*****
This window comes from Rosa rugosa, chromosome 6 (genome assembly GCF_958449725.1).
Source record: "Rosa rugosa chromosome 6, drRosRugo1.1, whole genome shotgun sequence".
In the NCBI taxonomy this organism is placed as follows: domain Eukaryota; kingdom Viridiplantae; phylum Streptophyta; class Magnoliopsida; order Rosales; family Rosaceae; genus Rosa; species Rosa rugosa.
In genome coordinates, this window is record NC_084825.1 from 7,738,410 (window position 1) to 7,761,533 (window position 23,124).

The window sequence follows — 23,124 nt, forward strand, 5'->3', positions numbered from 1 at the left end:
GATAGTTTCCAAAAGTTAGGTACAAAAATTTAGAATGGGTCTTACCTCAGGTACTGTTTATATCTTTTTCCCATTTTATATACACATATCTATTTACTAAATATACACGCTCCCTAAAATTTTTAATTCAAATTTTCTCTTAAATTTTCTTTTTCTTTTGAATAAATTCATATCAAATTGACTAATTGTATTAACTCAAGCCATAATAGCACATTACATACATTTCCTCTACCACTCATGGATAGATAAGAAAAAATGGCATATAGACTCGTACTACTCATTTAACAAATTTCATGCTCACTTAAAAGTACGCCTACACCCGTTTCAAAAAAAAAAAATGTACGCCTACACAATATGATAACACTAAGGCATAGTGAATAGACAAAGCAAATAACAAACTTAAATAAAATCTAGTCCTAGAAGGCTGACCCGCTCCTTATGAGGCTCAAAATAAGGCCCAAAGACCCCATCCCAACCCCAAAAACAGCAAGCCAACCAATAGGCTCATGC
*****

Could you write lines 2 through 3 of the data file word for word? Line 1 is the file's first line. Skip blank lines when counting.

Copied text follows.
Source record: "Rosa rugosa chromosome 6, drRosRugo1.1, whole genome shotgun sequence".
In the NCBI taxonomy this organism is placed as follows: domain Eukaryota; kingdom Viridiplantae; phylum Streptophyta; class Magnoliopsida; order Rosales; family Rosaceae; genus Rosa; species Rosa rugosa.